• Research average building costs. You can usually find the latest per-square-metre construction costs in your region through local builders, real estate websites or government publications.
• Adjust for special features. Account for unique features like high ceilings or custom-built elements that can cost more to replace. On the flip side, garages and outbuildings might be valued lower.

Of course, you can save time by leveraging online calculators provided by insurance companies or by consulting with a professional. However you decide to do it, going through this process will empower you with the knowledge to navigate insurance discussions and decisions more effectively.

## The importance of accurate calculations to avoid underinsurance

Getting your estimates right is important in helping you avoid underinsurance. This is when your ‘sum insured’ is lower than the cost to rebuild your home from the ground up.

This can happen due to miscalculations or by not updating your policy to include new renovations or rising building costs.

It may not seem urgent—after all, what are the odds of your home being totally destroyed? But consider this: if it costs \$1 million to rebuild your home, yet you've insured it for only \$500,000, you're in a risky spot. Should a disaster cause \$300,000 in damage, you might expect full coverage when it comes time to claim. However, since your policy covers just half of your home's rebuild value, you could end up with only \$150,000 from the insurance, leaving you \$150,000 short. In other words, it’s prorated.

That’s why it’s imperative to regularly check and adjust your insurance to match your home's true value.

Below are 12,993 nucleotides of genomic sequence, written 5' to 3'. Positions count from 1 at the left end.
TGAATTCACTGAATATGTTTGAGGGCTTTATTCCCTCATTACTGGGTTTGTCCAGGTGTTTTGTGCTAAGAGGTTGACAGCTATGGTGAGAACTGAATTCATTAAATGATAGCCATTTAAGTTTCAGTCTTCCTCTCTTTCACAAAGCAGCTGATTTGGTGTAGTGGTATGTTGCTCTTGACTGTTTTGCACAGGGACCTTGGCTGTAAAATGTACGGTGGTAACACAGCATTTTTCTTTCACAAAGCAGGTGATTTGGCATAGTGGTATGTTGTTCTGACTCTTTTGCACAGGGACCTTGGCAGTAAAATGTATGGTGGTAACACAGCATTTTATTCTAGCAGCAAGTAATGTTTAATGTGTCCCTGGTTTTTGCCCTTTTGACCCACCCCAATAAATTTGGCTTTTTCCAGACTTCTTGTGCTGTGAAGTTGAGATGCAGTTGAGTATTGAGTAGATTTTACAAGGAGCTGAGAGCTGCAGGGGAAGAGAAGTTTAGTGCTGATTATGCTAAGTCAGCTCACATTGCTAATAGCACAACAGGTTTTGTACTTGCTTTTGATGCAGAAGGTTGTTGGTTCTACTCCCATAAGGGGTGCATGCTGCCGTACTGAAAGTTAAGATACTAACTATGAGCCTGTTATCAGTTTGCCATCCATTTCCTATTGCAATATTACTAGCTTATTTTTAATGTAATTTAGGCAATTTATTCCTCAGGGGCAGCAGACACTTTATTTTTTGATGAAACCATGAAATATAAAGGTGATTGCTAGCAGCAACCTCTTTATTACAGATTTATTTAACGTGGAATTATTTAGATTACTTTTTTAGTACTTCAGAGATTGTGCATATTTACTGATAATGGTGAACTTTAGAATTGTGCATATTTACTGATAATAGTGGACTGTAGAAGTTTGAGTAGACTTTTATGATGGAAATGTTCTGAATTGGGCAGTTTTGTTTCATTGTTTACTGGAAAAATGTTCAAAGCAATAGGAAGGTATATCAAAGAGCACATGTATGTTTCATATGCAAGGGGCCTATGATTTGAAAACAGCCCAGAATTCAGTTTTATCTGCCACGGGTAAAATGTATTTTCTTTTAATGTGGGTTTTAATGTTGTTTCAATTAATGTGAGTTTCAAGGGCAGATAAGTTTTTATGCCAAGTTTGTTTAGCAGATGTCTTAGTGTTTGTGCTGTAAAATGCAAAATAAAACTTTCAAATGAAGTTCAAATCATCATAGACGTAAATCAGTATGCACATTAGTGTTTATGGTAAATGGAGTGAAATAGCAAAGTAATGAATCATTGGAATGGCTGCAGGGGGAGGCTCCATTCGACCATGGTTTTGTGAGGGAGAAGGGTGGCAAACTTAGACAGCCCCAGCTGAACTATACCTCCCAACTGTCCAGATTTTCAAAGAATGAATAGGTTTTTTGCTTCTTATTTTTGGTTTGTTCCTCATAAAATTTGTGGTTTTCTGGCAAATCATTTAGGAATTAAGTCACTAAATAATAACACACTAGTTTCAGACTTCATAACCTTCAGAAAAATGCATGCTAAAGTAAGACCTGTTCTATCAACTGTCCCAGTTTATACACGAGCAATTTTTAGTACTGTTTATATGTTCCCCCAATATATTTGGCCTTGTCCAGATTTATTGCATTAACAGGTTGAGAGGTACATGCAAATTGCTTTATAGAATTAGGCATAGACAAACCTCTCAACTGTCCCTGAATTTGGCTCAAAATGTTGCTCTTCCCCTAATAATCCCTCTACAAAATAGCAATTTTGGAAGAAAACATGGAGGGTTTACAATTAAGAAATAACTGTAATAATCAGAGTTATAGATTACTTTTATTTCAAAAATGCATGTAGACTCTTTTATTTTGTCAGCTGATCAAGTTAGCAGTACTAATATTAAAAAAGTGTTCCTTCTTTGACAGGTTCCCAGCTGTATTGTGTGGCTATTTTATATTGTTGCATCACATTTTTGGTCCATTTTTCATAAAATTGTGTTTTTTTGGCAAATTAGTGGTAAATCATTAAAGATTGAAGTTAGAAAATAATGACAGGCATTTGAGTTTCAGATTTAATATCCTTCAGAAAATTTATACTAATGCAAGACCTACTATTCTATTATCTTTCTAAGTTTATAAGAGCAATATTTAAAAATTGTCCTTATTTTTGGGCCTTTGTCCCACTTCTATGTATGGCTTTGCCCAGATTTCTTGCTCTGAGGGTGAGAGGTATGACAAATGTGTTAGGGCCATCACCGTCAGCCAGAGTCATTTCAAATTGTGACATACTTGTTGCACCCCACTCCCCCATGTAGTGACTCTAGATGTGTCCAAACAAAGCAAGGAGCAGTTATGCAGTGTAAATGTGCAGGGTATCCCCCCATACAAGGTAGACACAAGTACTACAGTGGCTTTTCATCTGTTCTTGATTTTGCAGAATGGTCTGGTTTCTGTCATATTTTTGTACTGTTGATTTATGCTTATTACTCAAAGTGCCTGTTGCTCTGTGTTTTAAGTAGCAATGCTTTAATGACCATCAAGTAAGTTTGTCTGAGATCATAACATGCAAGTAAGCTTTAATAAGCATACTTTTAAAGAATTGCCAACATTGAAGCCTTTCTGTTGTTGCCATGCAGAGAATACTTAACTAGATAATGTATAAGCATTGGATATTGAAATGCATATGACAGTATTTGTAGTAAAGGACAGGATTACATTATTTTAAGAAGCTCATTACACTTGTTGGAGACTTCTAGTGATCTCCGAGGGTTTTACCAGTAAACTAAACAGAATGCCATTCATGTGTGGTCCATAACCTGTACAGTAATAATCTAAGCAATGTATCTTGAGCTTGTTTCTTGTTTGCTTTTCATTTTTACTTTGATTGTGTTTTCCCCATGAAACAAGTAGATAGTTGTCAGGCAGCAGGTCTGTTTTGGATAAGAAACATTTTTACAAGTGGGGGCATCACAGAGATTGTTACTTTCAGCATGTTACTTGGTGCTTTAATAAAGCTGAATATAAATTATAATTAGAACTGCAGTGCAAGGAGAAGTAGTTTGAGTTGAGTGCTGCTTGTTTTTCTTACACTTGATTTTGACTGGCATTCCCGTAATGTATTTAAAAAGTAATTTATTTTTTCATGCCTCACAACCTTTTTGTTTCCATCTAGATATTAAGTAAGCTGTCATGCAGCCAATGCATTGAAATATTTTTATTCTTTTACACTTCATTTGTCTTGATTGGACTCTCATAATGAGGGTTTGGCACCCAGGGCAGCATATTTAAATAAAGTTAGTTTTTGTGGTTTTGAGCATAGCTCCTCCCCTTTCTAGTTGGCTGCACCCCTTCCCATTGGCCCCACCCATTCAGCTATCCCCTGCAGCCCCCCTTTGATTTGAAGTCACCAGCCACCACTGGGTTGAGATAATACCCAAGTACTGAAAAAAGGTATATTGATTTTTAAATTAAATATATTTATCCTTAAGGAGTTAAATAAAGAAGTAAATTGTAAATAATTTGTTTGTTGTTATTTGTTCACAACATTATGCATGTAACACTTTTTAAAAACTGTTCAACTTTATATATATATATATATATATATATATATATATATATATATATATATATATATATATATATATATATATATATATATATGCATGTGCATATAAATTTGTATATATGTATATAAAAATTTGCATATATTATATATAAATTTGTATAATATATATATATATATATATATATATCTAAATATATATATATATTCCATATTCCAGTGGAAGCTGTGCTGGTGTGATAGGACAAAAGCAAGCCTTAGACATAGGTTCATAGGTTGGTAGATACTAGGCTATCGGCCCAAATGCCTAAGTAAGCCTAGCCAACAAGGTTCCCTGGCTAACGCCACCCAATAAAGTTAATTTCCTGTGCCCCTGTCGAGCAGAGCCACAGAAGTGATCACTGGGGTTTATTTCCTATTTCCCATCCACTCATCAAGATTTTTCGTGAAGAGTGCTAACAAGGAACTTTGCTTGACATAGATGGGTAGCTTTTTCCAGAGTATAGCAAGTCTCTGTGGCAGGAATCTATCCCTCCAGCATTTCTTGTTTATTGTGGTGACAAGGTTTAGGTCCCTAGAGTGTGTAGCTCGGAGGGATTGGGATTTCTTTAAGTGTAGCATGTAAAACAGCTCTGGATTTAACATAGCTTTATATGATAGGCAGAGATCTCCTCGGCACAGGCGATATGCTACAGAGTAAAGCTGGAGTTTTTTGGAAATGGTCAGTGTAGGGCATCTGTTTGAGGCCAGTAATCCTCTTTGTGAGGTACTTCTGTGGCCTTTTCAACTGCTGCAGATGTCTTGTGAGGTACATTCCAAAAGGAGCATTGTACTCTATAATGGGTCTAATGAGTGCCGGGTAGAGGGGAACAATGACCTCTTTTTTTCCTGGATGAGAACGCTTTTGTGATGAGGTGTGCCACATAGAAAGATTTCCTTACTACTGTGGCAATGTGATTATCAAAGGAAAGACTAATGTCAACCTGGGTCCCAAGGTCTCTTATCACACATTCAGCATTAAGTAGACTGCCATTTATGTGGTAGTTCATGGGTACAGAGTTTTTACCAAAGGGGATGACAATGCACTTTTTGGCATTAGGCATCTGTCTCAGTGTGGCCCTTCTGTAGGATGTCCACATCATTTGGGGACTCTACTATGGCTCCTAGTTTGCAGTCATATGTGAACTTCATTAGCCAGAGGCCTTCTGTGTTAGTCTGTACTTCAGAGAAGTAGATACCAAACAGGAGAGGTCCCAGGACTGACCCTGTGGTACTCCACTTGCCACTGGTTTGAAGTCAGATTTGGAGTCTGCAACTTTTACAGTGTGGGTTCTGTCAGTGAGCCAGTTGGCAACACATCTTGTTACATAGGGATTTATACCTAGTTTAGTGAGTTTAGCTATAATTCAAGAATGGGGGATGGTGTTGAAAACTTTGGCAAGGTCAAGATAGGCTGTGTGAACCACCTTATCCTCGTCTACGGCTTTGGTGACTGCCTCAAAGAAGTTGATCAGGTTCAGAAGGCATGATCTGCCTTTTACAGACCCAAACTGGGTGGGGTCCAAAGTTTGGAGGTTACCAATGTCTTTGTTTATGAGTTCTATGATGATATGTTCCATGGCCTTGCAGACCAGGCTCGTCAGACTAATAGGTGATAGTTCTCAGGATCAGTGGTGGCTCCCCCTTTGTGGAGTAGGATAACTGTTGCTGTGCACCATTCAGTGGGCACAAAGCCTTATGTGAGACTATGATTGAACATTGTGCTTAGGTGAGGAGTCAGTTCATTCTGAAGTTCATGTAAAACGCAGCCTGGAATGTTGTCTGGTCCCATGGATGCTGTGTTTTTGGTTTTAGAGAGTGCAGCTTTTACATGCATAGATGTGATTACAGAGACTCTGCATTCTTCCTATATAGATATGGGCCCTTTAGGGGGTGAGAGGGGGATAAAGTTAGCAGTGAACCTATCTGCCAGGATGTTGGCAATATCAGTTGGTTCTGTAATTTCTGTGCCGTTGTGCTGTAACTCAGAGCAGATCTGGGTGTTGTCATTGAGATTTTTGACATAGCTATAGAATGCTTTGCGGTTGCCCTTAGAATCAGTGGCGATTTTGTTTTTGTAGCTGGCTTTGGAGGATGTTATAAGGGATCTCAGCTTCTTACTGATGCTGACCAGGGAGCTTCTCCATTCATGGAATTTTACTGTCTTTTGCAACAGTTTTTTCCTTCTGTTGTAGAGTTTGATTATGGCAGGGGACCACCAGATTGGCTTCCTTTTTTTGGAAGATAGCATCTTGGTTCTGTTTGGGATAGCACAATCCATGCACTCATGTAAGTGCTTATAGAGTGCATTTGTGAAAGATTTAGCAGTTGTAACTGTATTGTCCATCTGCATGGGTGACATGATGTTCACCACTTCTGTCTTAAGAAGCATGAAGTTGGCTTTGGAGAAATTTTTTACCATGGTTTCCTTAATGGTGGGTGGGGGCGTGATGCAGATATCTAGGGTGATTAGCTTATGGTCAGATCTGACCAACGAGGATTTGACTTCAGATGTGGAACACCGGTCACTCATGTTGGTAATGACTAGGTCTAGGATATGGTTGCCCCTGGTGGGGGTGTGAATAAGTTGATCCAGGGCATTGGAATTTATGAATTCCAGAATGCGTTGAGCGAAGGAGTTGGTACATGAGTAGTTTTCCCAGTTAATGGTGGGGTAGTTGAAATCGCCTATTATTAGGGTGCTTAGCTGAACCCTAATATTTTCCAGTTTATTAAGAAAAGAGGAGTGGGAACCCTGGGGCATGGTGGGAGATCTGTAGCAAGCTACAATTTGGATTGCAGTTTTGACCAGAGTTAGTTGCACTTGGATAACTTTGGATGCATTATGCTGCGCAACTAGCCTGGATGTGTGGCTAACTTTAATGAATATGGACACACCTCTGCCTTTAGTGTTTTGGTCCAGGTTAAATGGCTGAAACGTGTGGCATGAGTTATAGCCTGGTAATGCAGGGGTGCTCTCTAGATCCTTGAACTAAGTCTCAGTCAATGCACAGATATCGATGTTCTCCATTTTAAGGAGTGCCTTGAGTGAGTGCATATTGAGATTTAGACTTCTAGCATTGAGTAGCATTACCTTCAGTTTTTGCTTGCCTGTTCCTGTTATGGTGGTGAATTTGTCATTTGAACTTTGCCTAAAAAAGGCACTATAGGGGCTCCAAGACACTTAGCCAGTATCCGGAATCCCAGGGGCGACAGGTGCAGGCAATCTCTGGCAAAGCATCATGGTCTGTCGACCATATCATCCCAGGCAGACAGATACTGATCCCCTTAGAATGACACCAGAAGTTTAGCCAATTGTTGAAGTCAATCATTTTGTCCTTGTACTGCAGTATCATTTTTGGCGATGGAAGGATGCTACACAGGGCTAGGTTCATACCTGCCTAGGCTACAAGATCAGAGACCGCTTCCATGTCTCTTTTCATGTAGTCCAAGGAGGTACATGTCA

## Bottom line

Estimating what it would cost to rebuild your home and knowing what impacts your premium puts you in a strong position to make smart choices about your home insurance. It's the secret to ensuring you're neither underinsured nor overpaying.

Happy estimating!

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• ### Home & Contents Insurance

Main events covered
• Fire
• Theft
• Storm
• Flood
Monthly payments
cost extra
No
Underinsurance protection
No
New for old
replacement
Yes
Details
• ### Home Cover - Buildings & Contents

Main events covered
• Fire
• Theft
• Storm
• Flood
Monthly payments
cost extra
Yes
Underinsurance protection
Optional ExtraUp To 30% Of Buildings Sum Insured, Applied Automatically For Eligible Policies
New for old
replacement
Yes
Details
• ### Home & Contents Insurance

Main events covered
• Fire
• Theft
• Storm
• Flood
Monthly payments
cost extra
Yes
Underinsurance protection
No
New for old
replacement
Yes
Details
• ### Home & Contents Insurance

Main events covered
• Fire
• Theft
• Storm
• Flood
Monthly payments
cost extra
Yes
Underinsurance protection
Optional ExtraUp To 30% Of Building Sum Insured
New for old
replacement
Yes
Details
• ### Home & Contents Insurance

Main events covered
• Fire
• Theft
• Storm
• Flood
Optional Extra
Monthly payments
cost extra
Yes
Underinsurance protection
Optional ExtraUp To 25% Of Building Sum Insured
New for old
replacement
Yes
Details